It’s Monday! What Are You Reading? is a community of bloggers who link up to share what they are reading. To find out what other bloggers are reading, check out the host blogs or follow on Twitter at #imwayr.
Camp Tiger by Susan Choi
While on a camping trip in the mountains with his family, a boy reflects on his worries related to growing up including starting first grade and having to do things on his own. As the family sets up their camp site, a tiger suddenly appears. The boy forms a bond with the tiger who accompanies them on family outings. With the tiger at his side, the boy accomplishes what he thinks he can't and learns to become more independent. This is a poetic and whimsical story about growing up.
All the Greys on Greene Street by Laura Tucker
Olympia's father has suddenly taken off to France and her mother is no longer getting out of bed. As Olympia tries to figure out why her father left, she is also trying to live her life as normally as possible even though she knows something is wrong with her mother. Olympia's story is one of a girl dealing with her mother's depression, but it's also the story of a girl who, with the support of those around her, finds her way. There is also an interesting story line about art and her father's involvement in an art-related mystery. The book publishes in June. Thanks to Penguin Young Readers for providing my book review group, #BookExcursion, with a review copy.
Camp Average by Craig Battle
This is a fun book about summer camp and sports. Mack has just arrived at Camp Avalon and is looking forwarding to chilling with the other campers and engaging in a lot of water sports. He is totally fine with the fact that the camp is known as Camp Average because the sports teams never win. This year turns out to be a lot different when a competitive camp director decides the campers are going to start winning and assigns them each a sport to play. Mack is not a very happy camper when he finds out he will only be allowed to play baseball while at camp, but he involves the entire team in a plan to ensure they keep losing and hopefully get back the right to make their own schedules. I think middle grade readers will enjoy this story about kids standing up for themselves and learning life lessons.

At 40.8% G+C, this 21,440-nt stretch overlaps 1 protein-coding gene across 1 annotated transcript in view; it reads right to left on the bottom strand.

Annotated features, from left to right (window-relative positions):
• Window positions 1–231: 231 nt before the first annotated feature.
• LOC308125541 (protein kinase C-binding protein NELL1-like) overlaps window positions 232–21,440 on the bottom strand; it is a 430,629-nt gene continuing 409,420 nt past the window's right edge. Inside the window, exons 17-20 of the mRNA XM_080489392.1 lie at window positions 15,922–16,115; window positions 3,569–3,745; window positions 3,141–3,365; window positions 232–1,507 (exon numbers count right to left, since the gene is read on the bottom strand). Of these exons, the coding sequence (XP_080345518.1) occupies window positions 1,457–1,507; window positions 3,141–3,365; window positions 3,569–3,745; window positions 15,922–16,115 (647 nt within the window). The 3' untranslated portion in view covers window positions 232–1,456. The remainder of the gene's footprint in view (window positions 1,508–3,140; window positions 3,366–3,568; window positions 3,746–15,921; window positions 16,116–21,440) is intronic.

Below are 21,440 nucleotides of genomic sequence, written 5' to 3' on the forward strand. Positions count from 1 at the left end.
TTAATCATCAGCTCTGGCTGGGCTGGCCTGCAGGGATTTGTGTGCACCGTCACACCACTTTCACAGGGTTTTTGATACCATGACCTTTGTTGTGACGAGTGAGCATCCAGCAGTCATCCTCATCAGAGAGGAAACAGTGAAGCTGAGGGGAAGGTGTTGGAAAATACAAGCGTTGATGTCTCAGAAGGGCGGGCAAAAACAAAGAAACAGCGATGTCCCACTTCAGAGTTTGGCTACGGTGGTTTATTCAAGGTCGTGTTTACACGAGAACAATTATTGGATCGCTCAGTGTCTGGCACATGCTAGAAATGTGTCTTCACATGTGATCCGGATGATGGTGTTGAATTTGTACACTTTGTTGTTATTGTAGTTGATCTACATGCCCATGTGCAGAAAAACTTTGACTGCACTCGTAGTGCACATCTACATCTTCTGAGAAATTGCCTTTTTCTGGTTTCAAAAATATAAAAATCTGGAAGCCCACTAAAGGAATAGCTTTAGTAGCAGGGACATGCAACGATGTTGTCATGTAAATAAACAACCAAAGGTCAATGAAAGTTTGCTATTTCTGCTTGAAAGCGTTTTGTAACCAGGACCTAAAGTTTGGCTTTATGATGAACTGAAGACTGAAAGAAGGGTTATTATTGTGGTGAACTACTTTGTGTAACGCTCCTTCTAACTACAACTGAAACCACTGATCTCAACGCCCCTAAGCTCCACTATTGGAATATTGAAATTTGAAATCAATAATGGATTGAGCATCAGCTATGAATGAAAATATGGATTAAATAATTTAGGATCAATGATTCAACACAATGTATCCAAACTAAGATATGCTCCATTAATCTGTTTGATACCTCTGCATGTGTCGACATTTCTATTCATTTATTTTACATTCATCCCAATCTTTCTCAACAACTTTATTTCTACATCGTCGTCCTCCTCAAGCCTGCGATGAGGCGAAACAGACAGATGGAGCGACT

Unbelievable Oliver and the Four Jokers by Pseudonymous Bosch
Oliver is not very good at magic, but his friends got him a gig as the magician at a classmate's birthday party. While at the party, one of the birthday boy's presents has been stolen and Oliver and his friends become suspects. They promise to find the real culprit, but must do it before the final magic performance which only gives them thirteen minutes. With a silly plot and interesting characters, including a talking rabbit, this is a book kids will find humorous. It's on the shorter side with lots of illustrations. Thanks to Penguin Young Readers for a review copy.